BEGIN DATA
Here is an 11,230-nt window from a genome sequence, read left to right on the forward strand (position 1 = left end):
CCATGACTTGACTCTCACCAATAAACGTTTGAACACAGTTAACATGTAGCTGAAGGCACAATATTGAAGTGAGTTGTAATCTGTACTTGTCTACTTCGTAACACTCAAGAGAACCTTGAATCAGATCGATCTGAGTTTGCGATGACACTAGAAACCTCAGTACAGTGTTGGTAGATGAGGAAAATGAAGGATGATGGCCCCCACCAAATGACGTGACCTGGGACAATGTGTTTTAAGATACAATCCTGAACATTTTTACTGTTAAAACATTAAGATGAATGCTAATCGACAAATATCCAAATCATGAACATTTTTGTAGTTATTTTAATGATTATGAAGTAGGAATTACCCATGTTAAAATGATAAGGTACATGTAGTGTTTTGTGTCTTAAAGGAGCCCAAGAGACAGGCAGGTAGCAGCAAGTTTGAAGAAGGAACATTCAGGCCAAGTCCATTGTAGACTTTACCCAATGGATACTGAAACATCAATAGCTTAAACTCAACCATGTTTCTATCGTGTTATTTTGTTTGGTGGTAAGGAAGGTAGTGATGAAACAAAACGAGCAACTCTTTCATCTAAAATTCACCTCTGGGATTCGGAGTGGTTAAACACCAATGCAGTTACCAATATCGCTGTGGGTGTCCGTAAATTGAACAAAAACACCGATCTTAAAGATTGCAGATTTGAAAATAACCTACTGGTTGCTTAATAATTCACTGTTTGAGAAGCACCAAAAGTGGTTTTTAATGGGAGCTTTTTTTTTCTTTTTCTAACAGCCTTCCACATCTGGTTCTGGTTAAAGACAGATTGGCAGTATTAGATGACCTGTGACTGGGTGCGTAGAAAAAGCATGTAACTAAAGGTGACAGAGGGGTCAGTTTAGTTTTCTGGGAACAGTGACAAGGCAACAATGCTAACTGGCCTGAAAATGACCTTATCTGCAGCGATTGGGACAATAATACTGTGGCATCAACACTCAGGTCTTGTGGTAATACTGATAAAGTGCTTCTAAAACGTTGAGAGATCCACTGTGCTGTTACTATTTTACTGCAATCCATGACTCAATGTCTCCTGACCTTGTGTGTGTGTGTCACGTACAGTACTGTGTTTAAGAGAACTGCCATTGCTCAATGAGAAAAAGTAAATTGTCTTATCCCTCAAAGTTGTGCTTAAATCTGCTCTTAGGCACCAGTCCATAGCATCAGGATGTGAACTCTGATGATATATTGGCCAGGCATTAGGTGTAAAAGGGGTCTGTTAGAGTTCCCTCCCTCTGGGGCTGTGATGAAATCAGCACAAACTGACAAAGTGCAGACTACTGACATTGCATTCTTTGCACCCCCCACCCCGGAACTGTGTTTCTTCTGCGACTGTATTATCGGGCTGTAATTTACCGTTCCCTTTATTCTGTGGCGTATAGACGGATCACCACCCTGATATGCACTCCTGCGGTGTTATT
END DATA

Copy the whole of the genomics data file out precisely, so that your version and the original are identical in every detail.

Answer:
Here is an 11,230-nt window from a genome sequence, read left to right on the forward strand (position 1 = left end):
CCATGACTTGACTCTCACCAATAAACGTTTGAACACAGTTAACATGTAGCTGAAGGCACAATATTGAAGTGAGTTGTAATCTGTACTTGTCTACTTCGTAACACTCAAGAGAACCTTGAATCAGATCGATCTGAGTTTGCGATGACACTAGAAACCTCAGTACAGTGTTGGTAGATGAGGAAAATGAAGGATGATGGCCCCCACCAAATGACGTGACCTGGGACAATGTGTTTTAAGATACAATCCTGAACATTTTTACTGTTAAAACATTAAGATGAATGCTAATCGACAAATATCCAAATCATGAACATTTTTGTAGTTATTTTAATGATTATGAAGTAGGAATTACCCATGTTAAAATGATAAGGTACATGTAGTGTTTTGTGTCTTAAAGGAGCCCAAGAGACAGGCAGGTAGCAGCAAGTTTGAAGAAGGAACATTCAGGCCAAGTCCATTGTAGACTTTACCCAATGGATACTGAAACATCAATAGCTTAAACTCAACCATGTTTCTATCGTGTTATTTTGTTTGGTGGTAAGGAAGGTAGTGATGAAACAAAACGAGCAACTCTTTCATCTAAAATTCACCTCTGGGATTCGGAGTGGTTAAACACCAATGCAGTTACCAATATCGCTGTGGGTGTCCGTAAATTGAACAAAAACACCGATCTTAAAGATTGCAGATTTGAAAATAACCTACTGGTTGCTTAATAATTCACTGTTTGAGAAGCACCAAAAGTGGTTTTTAATGGGAGCTTTTTTTTTCTTTTTCTAACAGCCTTCCACATCTGGTTCTGGTTAAAGACAGATTGGCAGTATTAGATGACCTGTGACTGGGTGCGTAGAAAAAGCATGTAACTAAAGGTGACAGAGGGGTCAGTTTAGTTTTCTGGGAACAGTGACAAGGCAACAATGCTAACTGGCCTGAAAATGACCTTATCTGCAGCGATTGGGACAATAATACTGTGGCATCAACACTCAGGTCTTGTGGTAATACTGATAAAGTGCTTCTAAAACGTTGAGAGATCCACTGTGCTGTTACTATTTTACTGCAATCCATGACTCAATGTCTCCTGACCTTGTGTGTGTGTGTCACGTACAGTACTGTGTTTAAGAGAACTGCCATTGCTCAATGAGAAAAAGTAAATTGTCTTATCCCTCAAAGTTGTGCTTAAATCTGCTCTTAGGCACCAGTCCATAGCATCAGGATGTGAACTCTGATGATATATTGGCCAGGCATTAGGTGTAAAAGGGGTCTGTTAGAGTTCCCTCCCTCTGGGGCTGTGATGAAATCAGCACAAACTGACAAAGTGCAGACTACTGACATTGCATTCTTTGCACCCCCCACCCCGGAACTGTGTTTCTTCTGCGACTGTATTATCGGGCTGTAATTTACCGTTCCCTTTATTCTGTGGCGTATAGACGGATCACCACCCTGATATGCACTCCTGCGGTGTTATT